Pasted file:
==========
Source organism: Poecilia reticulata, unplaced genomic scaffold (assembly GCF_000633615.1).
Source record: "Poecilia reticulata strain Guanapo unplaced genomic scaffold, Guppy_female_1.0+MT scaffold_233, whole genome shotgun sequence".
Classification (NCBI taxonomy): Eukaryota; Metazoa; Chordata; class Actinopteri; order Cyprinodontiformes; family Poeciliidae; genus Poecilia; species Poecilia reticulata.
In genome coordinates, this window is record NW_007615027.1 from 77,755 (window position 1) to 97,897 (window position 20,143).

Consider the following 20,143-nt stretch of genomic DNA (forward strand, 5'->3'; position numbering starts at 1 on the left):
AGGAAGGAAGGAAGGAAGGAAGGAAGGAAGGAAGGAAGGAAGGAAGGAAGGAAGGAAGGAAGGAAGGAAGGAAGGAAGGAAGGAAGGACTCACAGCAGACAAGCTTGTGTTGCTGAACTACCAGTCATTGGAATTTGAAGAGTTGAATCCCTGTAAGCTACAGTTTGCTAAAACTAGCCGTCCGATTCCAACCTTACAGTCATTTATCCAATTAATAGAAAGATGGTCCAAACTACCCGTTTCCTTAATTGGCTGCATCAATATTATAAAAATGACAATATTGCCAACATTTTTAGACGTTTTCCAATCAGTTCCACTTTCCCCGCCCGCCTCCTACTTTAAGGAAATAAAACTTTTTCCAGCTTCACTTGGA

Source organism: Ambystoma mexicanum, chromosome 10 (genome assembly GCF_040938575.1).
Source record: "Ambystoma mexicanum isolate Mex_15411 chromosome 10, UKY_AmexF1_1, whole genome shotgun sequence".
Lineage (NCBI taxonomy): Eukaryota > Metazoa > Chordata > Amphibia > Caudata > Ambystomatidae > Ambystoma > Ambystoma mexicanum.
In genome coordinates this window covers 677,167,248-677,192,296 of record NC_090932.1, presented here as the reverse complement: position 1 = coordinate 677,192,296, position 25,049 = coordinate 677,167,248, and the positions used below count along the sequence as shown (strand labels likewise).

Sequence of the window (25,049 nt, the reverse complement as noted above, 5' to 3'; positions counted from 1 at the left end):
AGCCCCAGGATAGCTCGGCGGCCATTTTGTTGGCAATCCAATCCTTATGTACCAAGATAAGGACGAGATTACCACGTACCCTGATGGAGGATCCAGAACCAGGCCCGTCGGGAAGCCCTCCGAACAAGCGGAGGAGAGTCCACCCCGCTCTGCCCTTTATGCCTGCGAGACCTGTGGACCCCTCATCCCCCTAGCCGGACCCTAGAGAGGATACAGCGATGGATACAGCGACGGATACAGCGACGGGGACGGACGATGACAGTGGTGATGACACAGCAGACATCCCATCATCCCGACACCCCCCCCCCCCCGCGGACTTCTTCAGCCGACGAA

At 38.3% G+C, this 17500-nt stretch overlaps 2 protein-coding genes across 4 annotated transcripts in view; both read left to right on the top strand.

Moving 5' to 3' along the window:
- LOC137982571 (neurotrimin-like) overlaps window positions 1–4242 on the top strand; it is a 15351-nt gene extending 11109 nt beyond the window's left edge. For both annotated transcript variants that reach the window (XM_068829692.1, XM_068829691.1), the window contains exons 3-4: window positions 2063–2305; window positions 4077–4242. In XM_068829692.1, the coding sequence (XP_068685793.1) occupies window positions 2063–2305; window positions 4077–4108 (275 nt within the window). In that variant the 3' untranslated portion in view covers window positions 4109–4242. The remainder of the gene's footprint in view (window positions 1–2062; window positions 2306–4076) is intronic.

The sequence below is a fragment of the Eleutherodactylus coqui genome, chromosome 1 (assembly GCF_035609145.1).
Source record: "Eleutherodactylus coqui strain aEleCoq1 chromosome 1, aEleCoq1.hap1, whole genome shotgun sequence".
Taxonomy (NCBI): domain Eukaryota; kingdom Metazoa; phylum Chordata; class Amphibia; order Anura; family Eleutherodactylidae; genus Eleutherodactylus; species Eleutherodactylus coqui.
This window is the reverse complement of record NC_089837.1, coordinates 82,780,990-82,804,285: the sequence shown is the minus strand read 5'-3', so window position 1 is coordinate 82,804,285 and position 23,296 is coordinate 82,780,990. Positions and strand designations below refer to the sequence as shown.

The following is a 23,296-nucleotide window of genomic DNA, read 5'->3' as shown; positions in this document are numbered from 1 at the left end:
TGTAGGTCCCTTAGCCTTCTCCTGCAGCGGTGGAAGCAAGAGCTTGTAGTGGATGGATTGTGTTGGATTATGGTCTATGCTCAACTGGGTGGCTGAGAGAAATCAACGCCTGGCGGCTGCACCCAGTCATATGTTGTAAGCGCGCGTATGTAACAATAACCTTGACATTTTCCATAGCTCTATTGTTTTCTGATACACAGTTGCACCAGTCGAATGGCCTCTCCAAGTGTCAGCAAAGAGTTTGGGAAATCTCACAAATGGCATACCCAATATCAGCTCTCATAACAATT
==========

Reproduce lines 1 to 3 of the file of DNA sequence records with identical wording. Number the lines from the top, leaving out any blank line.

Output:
Source organism: Poecilia reticulata, unplaced genomic scaffold (assembly GCF_000633615.1).
Source record: "Poecilia reticulata strain Guanapo unplaced genomic scaffold, Guppy_female_1.0+MT scaffold_233, whole genome shotgun sequence".
Classification (NCBI taxonomy): Eukaryota; Metazoa; Chordata; class Actinopteri; order Cyprinodontiformes; family Poeciliidae; genus Poecilia; species Poecilia reticulata.